Mystery Shopping And Survey Reports

Mystery Shopping and Survey Reports

So you have hired these ‘mystery shoppers’ to give you a full report on your business traffic, customer service, and overall quality. You want to use this information to make important decisions about your locations future.

This information could make or break your decision about opening up new locations. Or giving a long standing employee a raise or promotion. But what is this information? How should you interpret it? And how much standing should you hold it in?

First of all you should remember one thing; mystery shoppers are your employees also. They should be working for you and they should get you results; even if the answers are not something you necessarily want to hear. You need to keep your expectations for your mystery shopper in line with something that they are able to deliver. It’s just like any employee; if your workers told you at 5PM that they could have the whole store turned around by 8 that night, you’d know that’s physically impossible and they’d do a bad job at it. Mystery shoppers are your employees; it’s important to remember just how much they’re able to assist and keep your expectations grounded around that.

So when your employee talks about any reports that they’re going to get you, they should include information that’s pertinent to you. These “survey reports” should be totally tailored to your business’ needs, with the information about the employees or practices that you’re looking for, without a doubt. If any company tries to float anything else under our nose, you shouldn’t stand for it.

What these reports typically cover is “ensuring cross-selling and suggestive sales” “identify actionable tasks to improve customer service” and “unfiltered feedback from customers,” which is fine, but you need to be wary. If companies start trying to float information past you that doesn’t make any sense to you or apply to your needs, then you should question it. There is no need to take information you don’t understand or to question the relevance of something even if it’s the ‘centerpiece’ of their business model. You need someone who will work effectively for you and give you the results you are looking for.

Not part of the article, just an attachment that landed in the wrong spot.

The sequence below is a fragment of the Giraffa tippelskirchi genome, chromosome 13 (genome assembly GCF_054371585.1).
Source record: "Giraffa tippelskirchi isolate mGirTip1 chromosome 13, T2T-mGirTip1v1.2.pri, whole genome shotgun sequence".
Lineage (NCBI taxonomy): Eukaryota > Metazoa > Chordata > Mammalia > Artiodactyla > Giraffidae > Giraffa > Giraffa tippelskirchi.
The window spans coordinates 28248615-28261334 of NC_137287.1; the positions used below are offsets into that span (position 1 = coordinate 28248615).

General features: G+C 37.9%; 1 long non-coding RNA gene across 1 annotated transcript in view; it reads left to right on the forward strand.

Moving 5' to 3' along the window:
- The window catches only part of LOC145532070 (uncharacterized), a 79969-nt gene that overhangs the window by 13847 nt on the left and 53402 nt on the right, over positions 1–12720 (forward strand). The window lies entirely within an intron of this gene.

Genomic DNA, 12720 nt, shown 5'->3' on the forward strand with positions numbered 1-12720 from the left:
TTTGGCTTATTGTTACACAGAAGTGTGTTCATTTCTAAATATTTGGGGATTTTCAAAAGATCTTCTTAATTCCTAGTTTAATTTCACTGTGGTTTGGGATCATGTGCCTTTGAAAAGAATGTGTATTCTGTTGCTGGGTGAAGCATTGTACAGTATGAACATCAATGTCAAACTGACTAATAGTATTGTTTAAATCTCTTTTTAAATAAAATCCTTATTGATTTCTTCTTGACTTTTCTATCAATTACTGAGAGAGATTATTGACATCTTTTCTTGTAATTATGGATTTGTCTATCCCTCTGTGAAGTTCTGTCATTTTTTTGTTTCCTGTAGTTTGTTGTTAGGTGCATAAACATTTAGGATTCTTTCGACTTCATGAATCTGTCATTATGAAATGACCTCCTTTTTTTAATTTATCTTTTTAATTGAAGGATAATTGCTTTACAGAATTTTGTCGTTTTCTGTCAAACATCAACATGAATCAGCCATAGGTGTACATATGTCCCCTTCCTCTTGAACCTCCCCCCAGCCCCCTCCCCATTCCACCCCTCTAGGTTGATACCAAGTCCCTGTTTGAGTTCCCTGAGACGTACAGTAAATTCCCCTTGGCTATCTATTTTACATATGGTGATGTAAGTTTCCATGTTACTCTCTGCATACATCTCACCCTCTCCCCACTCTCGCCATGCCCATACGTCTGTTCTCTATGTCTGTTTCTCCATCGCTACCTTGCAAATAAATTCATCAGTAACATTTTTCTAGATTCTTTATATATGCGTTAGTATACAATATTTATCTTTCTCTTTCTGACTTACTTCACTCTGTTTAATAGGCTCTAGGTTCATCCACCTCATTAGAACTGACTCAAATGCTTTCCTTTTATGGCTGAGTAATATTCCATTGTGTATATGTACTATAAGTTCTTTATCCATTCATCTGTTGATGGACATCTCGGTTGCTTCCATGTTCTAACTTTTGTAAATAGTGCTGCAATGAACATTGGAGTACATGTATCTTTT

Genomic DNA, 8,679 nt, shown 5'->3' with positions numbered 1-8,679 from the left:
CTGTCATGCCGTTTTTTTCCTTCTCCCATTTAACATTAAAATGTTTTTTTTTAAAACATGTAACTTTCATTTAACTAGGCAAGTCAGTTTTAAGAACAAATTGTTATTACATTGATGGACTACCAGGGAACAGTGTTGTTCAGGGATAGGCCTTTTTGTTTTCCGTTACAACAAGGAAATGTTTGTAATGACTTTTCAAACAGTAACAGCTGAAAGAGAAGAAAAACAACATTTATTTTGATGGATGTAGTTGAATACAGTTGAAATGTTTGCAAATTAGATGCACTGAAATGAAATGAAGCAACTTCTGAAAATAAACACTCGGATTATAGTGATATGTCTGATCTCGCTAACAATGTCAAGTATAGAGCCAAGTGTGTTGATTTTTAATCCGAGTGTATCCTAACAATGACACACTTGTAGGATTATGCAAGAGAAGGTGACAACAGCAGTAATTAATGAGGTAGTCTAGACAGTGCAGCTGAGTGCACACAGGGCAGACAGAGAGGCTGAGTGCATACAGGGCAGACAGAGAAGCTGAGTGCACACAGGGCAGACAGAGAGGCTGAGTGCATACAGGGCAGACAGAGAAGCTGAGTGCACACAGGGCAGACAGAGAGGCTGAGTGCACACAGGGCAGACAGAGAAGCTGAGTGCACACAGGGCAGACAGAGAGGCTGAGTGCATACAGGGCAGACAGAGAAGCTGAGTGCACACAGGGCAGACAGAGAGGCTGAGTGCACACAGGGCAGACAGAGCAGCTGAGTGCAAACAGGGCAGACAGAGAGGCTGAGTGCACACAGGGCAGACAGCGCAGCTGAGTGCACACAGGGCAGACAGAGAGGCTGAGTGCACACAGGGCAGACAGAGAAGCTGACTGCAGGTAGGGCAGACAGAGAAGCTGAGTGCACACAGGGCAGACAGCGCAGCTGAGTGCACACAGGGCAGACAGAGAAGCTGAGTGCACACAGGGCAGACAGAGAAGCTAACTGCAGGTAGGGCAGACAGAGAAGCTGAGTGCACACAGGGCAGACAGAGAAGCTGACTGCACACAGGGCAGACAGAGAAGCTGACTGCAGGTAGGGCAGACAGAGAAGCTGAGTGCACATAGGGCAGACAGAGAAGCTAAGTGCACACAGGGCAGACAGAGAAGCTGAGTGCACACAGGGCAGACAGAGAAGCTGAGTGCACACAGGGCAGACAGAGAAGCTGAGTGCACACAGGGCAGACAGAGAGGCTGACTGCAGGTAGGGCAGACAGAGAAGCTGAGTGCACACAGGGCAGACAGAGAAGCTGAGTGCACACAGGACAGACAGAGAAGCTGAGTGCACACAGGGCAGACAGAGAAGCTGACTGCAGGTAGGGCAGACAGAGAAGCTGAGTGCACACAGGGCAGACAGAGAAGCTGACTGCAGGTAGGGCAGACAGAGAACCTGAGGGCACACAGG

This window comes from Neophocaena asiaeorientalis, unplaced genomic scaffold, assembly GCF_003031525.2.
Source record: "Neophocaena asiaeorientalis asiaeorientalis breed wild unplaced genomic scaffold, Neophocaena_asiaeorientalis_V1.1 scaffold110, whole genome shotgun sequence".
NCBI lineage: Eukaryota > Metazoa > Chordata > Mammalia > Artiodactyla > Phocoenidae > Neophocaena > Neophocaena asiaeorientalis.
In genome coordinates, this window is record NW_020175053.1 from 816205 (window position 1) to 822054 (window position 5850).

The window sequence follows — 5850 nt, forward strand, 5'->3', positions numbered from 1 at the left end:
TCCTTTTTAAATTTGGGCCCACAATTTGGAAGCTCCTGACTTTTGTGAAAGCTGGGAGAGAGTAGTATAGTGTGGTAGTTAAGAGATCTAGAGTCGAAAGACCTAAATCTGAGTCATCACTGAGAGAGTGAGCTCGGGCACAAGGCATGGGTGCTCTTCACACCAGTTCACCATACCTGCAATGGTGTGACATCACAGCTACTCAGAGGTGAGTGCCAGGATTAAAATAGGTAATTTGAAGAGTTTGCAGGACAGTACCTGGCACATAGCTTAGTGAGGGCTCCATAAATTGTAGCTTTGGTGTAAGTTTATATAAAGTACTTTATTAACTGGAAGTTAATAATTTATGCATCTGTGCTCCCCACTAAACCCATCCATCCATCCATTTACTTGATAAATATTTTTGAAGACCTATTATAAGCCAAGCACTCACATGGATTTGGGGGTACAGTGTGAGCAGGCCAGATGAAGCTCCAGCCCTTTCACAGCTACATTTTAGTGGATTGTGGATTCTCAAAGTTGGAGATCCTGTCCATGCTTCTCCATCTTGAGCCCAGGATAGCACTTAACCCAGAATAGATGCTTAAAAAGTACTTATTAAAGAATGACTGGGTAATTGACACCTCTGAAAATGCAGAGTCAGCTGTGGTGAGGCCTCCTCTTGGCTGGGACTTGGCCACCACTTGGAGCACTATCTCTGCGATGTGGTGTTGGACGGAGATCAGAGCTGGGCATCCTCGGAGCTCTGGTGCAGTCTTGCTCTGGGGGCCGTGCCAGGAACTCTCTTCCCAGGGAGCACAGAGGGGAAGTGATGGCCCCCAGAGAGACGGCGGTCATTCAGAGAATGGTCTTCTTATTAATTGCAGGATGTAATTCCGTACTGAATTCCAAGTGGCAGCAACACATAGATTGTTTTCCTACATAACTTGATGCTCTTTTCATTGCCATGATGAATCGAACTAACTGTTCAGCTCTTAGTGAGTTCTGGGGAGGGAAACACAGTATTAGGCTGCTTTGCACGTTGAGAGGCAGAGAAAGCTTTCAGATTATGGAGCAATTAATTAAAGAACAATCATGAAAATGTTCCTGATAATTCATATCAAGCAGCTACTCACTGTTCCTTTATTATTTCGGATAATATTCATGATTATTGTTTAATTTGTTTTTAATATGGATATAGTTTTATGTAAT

One last thing to watch out for is false promises. If a company starts making outlandish or unreasonable promises for what it can deliver, than you might think about not working with this company. One of the websites says “Let US make you a leader in your industry!” Kind of big britches to fill; and what is the guarantee that you’ll do that? And what if you don’t? it would seem that anyone who makes promises they can’t fulfill isn’t someone I’d want to do business with.
A common sense approach to your mystery shoppers is what seems logical in the grand scheme. After all, what makes sense in life… eh? But so long as you keep your expectations in line with realism and don’t just throw your money at any Tom, Dick, or Harry that comes your way, you and your business should be just fine.